## Tuesday, May 6, 2014

### Full Circle

It was one of those moments when I was trying to explain something to them and they ended up explaining something to me.

We're in the middle of a unit on volume and exploring prisms, cylinders and cones.  I was inspired by James Tanton's ability to explain things by getting at their essence. As if to say, "we can call a cylinder a 'cylinder' but it's just a prism made of circles--or a cone can be called a 'cone' but is it really any different than a pyramid?"

It was one of those, sitting around a campfire moments.  We're using stacks of paper and stacks of CDs to demonstrate why calculating the base area is critical because the rest of the solid is just like a stack of that area and no matter where we slice the solid, we get the same shape--over and over again.

Then comes the question about the cone.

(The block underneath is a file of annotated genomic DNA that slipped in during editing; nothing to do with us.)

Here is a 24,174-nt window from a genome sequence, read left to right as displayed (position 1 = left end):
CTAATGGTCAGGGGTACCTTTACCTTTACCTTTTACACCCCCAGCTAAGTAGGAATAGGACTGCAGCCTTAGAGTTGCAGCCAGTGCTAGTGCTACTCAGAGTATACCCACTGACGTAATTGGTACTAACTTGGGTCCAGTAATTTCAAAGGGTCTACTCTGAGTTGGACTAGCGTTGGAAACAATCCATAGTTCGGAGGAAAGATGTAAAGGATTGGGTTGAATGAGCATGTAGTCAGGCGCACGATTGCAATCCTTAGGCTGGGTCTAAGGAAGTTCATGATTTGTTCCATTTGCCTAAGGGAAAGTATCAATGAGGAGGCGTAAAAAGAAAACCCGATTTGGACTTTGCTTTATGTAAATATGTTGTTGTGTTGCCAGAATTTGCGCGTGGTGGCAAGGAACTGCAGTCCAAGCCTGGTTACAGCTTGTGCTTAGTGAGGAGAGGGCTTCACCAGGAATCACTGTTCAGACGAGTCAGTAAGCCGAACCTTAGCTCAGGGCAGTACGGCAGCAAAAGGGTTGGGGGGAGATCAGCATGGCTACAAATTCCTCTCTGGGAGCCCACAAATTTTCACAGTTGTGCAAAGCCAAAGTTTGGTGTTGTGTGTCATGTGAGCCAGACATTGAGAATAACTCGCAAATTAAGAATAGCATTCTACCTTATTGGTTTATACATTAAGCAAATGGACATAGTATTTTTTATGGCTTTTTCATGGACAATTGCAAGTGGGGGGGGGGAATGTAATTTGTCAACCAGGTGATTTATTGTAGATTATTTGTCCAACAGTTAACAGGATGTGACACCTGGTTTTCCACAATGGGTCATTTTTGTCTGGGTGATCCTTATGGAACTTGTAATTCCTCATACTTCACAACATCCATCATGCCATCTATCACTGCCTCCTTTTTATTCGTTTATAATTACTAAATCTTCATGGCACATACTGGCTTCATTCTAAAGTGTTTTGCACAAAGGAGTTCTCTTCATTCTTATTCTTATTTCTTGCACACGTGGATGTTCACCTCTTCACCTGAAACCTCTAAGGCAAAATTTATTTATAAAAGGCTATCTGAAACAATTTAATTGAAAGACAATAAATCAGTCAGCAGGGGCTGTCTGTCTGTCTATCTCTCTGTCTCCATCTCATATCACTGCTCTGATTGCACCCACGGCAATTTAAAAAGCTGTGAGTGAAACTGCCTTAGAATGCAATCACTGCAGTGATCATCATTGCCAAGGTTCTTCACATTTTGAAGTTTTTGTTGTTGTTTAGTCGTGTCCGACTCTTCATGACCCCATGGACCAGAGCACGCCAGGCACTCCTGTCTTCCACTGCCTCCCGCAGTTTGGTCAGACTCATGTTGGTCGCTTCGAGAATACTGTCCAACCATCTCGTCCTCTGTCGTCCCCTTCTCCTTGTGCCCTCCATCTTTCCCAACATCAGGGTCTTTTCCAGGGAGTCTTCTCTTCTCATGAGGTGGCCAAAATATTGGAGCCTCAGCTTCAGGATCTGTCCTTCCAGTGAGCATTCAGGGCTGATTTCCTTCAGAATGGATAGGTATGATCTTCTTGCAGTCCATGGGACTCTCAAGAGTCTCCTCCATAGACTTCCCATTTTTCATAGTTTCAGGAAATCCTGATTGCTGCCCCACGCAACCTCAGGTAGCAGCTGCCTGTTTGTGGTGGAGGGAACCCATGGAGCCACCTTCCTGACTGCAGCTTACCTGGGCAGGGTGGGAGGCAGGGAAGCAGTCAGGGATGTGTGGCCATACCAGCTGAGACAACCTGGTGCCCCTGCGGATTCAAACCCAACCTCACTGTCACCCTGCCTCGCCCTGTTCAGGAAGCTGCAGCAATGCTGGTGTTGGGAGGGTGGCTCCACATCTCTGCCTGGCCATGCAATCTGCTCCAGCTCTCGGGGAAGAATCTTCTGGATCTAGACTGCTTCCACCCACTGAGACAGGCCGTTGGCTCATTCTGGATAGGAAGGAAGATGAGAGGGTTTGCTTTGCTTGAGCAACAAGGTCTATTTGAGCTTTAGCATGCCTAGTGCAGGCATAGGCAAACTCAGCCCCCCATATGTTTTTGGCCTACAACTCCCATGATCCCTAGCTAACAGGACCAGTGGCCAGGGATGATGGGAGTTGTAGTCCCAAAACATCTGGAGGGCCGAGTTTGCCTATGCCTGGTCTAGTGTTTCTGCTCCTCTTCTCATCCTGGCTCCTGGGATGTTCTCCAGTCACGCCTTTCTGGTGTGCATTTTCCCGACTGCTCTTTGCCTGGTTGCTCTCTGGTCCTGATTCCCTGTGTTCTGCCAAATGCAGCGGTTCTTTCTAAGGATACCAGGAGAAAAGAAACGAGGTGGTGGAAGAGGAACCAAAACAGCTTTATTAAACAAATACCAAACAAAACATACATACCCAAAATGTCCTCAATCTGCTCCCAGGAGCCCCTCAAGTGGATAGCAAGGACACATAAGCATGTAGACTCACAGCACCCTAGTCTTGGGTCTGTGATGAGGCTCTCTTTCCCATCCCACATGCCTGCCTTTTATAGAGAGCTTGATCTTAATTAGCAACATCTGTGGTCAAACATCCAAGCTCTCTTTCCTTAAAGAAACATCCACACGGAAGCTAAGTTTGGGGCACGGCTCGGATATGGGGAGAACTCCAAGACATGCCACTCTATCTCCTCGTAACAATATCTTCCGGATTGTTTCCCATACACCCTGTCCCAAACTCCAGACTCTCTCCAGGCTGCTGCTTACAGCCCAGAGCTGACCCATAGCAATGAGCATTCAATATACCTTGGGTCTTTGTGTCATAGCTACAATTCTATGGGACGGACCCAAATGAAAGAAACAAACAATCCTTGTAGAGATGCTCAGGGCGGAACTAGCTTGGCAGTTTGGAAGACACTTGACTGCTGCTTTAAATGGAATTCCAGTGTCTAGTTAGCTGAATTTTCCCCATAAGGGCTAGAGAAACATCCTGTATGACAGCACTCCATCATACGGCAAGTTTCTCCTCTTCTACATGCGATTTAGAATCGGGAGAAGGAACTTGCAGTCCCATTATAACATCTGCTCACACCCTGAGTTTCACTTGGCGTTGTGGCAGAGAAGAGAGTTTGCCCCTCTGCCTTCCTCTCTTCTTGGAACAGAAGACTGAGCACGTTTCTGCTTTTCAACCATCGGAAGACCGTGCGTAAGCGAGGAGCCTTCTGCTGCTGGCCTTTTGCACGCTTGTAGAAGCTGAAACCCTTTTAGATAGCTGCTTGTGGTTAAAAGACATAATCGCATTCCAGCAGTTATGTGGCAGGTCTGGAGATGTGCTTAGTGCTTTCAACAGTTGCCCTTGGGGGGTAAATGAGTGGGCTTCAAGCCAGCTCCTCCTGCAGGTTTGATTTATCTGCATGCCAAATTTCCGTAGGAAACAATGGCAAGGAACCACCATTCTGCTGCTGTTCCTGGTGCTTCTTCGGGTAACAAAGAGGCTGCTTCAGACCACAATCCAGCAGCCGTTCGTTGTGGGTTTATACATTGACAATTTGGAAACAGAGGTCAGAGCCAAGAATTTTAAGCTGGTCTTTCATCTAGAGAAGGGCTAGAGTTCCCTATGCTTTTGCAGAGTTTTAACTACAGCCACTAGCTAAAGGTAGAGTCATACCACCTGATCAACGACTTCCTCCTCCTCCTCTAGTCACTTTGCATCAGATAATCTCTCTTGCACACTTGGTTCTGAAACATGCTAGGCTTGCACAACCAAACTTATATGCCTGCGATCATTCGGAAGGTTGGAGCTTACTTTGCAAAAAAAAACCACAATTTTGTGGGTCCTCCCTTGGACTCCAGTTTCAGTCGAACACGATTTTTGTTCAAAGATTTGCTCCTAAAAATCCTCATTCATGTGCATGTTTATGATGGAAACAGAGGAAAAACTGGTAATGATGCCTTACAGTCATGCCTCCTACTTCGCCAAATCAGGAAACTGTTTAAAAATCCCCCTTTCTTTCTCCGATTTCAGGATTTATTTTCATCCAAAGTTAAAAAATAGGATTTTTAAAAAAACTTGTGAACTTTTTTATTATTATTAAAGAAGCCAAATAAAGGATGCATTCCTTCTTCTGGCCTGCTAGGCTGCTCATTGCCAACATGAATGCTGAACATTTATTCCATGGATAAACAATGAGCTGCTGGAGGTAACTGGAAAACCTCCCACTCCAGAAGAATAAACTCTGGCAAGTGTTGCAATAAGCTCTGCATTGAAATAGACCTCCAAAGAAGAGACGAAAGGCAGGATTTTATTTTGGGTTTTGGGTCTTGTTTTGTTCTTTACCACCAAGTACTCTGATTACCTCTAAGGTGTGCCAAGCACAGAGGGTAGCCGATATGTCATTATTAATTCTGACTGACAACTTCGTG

The base is a circle but when you slice it, you get a...circle?  Wait, but it's a different circle.  Waitaminit. What about a pyramid?  Triangle base and when you slice it, you get a triangle.  But a different one.

Are the triangles related?

"They're similar.  Hey wait, this is a dilation."

And the tip of the pyramid is the center of dilation.

We did dilations in Unit 1.  This was a callback I didn't anticipate:  A pyramid is like a 3D representation of a dilation.

Thanks, kids.  I'd never thought of it that way before.